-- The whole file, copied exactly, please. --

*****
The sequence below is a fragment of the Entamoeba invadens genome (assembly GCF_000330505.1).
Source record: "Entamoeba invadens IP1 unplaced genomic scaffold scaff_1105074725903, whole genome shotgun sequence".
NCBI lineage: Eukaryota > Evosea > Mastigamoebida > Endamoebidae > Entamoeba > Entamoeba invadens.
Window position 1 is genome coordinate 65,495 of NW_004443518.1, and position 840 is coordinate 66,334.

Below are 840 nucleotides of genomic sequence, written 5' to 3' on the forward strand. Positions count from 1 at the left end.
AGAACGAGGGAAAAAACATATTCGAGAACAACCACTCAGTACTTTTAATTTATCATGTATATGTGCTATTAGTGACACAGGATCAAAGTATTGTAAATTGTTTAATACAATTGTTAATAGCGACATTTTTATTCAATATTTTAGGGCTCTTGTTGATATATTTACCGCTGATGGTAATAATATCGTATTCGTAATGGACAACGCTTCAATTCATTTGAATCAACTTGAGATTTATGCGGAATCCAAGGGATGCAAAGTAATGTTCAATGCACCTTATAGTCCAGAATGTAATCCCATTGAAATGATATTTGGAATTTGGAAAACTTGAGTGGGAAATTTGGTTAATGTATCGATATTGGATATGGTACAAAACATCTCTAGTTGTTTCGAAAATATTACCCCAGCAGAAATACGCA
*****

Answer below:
The sequence below is a fragment of the Entamoeba invadens genome (assembly GCF_000330505.1).
Source record: "Entamoeba invadens IP1 unplaced genomic scaffold scaff_1105074725903, whole genome shotgun sequence".
NCBI lineage: Eukaryota > Evosea > Mastigamoebida > Endamoebidae > Entamoeba > Entamoeba invadens.
Window position 1 is genome coordinate 65,495 of NW_004443518.1, and position 840 is coordinate 66,334.

Below are 840 nucleotides of genomic sequence, written 5' to 3' on the forward strand. Positions count from 1 at the left end.
AGAACGAGGGAAAAAACATATTCGAGAACAACCACTCAGTACTTTTAATTTATCATGTATATGTGCTATTAGTGACACAGGATCAAAGTATTGTAAATTGTTTAATACAATTGTTAATAGCGACATTTTTATTCAATATTTTAGGGCTCTTGTTGATATATTTACCGCTGATGGTAATAATATCGTATTCGTAATGGACAACGCTTCAATTCATTTGAATCAACTTGAGATTTATGCGGAATCCAAGGGATGCAAAGTAATGTTCAATGCACCTTATAGTCCAGAATGTAATCCCATTGAAATGATATTTGGAATTTGGAAAACTTGAGTGGGAAATTTGGTTAATGTATCGATATTGGATATGGTACAAAACATCTCTAGTTGTTTCGAAAATATTACCCCAGCAGAAATACGCA